How To Avoid The Diet Hamster Wheel

Unhealthy lifestyles create a self-perpetuating and vicious cycle. It begins with feeling like you don't have enough time, energy, strength, or emotional wellness to make any lasting changes. Pursuing a healthier lifestyle seems like a daunting task. Diving into a journey of uncertainty is challenging. I get it.

But when you neglect healthy living you end up feeling even worse. And of course, feeling worse makes it harder to exercise, take time to cook, and make other good choices. Thus by abandoning healthy living, you can find yourself trapped in a cycle of plummeting health. I call it the diet hamster wheel.

The only way out of this is to find a way to incorporate healthy changes, however small, over time.

I understand that 30 minutes of exercise or taking some time to prepare meals ahead for a few days is plain hard in some cases. Sometimes it's helpful to envision the benefits though. A healthier lifestyle could afford you the possibility of living a longer, pain free, enjoyable life.

The flip side of that would be the person that tells me, "Kelvin I'm living my life to the fullest already. I eat what I want, do what I want, and we all have to die sometime. I might as well go out on my terms."

If you are wondering if someone has told me that then the answer is, Yes. I have actually heard it many times. And to some degree I understand it. Truth is, a unhealthy lifestyle takes up more time than you might realize. The doctor's appointments due to being over weight and poor lifestyle conditions can take a toll on you. Being slowed down because chronic pain due to a sedentary life, and getting sick more often takes away time as well. Unhealthy habits such as emotional or stress eating, endlessly refreshing social media feeds can also eat away at time that could be spent doing something more useful.

If you want to make lasting lifestyle changes then you have to be prepared for it to take time. Contrary to what you may have been told, you don't have to join a gym, devote two hours a day to cooking, and spend all your time exercising. Instead, small decisions can add up to big changes over time. Focus on achieving your health goals in small, manageable chunks.

Here are 5 of my favorite tips for helping people start improving their lifestyle.

  1. Replace one unhealthy snack with a healthier option each day.
  2. Commit to cooking at home at least two days per week.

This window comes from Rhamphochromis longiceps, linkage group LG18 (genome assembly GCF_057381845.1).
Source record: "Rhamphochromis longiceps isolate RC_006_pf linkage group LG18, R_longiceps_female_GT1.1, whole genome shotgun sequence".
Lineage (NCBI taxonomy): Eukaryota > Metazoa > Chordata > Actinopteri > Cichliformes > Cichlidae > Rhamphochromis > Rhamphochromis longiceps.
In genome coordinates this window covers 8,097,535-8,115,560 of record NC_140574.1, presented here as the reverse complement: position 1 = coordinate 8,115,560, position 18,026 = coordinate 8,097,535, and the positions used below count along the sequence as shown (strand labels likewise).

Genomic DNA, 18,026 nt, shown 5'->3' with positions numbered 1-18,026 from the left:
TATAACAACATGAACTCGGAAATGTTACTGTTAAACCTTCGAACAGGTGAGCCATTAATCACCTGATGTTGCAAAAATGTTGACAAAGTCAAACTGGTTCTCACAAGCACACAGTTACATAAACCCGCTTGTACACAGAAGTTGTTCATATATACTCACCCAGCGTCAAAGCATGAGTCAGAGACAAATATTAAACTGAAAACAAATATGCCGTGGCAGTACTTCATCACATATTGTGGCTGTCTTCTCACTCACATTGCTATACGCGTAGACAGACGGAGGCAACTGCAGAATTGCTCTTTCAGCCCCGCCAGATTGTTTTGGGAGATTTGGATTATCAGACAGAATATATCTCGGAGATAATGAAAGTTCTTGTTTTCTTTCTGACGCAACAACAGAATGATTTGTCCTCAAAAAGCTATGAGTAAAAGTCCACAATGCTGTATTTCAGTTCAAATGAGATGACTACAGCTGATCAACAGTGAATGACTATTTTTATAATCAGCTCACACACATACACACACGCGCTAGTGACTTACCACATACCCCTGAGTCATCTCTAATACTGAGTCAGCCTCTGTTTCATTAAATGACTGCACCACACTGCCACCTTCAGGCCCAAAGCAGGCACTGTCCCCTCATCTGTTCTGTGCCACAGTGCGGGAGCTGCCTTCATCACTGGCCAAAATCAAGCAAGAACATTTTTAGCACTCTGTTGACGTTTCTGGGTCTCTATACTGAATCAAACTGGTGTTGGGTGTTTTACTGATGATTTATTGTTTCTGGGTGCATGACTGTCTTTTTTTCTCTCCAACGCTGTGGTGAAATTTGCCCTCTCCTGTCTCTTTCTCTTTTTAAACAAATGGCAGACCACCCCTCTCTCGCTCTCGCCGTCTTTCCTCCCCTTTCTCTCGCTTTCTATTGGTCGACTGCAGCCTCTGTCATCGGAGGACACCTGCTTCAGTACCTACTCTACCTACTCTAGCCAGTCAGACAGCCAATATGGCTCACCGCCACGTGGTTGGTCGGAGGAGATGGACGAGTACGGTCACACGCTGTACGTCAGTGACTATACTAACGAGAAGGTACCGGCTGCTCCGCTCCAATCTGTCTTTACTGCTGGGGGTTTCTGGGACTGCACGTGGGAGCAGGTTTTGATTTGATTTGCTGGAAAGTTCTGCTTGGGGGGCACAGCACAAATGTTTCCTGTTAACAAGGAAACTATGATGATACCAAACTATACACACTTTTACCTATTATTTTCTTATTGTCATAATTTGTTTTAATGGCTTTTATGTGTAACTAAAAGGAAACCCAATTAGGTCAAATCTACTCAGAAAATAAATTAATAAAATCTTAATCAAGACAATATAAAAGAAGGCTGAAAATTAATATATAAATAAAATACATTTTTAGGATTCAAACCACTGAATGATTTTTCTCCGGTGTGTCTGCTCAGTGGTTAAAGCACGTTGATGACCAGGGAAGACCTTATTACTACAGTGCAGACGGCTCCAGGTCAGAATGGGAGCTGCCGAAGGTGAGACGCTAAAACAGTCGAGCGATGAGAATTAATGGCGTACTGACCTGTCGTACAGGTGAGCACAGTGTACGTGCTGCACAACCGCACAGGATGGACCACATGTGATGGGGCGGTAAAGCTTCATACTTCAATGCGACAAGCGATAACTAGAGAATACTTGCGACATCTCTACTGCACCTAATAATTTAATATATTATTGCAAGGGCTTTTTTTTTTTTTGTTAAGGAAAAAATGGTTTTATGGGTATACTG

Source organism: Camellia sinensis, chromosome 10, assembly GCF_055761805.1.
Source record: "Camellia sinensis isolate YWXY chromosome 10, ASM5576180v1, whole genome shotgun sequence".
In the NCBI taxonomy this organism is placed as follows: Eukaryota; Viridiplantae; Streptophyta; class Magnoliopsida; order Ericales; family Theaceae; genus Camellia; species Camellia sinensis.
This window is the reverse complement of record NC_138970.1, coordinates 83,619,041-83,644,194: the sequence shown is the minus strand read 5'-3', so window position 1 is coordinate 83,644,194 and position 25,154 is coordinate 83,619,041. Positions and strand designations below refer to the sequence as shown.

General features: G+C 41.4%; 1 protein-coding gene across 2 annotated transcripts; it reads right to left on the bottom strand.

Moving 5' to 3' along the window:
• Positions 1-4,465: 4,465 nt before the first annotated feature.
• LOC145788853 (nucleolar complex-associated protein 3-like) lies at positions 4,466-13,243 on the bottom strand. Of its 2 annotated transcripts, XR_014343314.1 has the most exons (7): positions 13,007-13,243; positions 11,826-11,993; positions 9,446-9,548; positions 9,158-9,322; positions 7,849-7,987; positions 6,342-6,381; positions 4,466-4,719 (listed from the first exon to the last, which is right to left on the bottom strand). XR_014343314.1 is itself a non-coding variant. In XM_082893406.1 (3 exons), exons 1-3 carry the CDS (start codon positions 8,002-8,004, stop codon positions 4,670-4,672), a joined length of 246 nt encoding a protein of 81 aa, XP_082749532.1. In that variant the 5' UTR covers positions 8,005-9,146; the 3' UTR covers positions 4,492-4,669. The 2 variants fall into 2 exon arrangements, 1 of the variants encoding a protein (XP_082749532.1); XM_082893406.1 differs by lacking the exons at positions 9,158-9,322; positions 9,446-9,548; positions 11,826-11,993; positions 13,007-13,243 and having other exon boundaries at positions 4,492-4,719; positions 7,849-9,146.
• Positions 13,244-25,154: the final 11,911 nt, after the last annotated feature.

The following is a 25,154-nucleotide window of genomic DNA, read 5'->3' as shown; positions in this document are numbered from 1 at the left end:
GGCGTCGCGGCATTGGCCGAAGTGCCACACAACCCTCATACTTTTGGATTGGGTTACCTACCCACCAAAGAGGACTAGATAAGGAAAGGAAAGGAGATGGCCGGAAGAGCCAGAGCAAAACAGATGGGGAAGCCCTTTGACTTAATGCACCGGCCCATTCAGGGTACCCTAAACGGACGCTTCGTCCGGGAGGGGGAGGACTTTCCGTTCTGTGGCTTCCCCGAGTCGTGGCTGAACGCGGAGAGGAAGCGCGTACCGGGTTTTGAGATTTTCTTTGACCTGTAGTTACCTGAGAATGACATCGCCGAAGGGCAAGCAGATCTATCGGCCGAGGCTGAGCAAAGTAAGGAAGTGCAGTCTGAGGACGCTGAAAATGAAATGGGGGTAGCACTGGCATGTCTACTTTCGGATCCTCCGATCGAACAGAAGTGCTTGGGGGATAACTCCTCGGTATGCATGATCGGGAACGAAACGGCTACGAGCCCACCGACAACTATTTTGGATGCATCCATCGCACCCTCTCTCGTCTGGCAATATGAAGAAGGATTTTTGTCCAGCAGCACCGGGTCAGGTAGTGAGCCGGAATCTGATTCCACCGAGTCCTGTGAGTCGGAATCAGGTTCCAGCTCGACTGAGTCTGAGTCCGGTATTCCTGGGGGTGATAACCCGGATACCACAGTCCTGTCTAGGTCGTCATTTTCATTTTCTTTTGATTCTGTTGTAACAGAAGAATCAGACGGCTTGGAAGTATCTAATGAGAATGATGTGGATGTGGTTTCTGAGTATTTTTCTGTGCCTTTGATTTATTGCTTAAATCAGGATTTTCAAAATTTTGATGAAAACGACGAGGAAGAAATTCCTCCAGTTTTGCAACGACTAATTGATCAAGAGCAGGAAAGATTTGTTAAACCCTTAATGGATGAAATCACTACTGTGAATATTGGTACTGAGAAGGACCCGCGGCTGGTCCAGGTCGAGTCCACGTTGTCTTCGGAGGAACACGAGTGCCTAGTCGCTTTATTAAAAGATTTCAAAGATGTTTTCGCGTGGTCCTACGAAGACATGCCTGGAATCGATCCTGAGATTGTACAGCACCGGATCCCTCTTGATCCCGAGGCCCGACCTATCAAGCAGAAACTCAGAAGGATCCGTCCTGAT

3. Dedicate five minutes a day to exercise. You can increase this number over time. But you may also find that after a five-minute workout, you're motivated to go for 10, 20, or even 30 more minutes.
  4. Be mindful of your automatic negative thoughts and focus on re-framing them into more positive ideas.
  5. Schedule some "me time" each week so you can decompress in ways that make you happy and recharge your batteries.

Our society is busier now than ever before, so no matter how committed you are to living a healthier life, odds are good something is going to rob you of your time. One of the most important keys to long-term health is finding time for healthy choices even in the midst of chaos. The demands our world places on us are bigger now than ever before, but this doesn't mean you have to give up on healthy living. Indeed, making healthy lifestyle choices may be the best thing you can do to manage the chaos of an increasingly challenging world.

Are You Stuck With Your Current Body?

The human body resist weight change. Losing weight disrupts your bodies ability to maintain balance. 

As you get older your body settles into a comfortable weight. This is called your body weight set point. The body weight set point theory is simple: it hypothesizes that the body uses hormones, hunger, behavior changes, and other physiological mechanisms to “defend” a certain range of body weight (and body fat in particular). A simple way to think of this is as a “thermostat” or “cruise control” system for body weight and fat levels. Whatever numbers are set are what your body strives to maintain.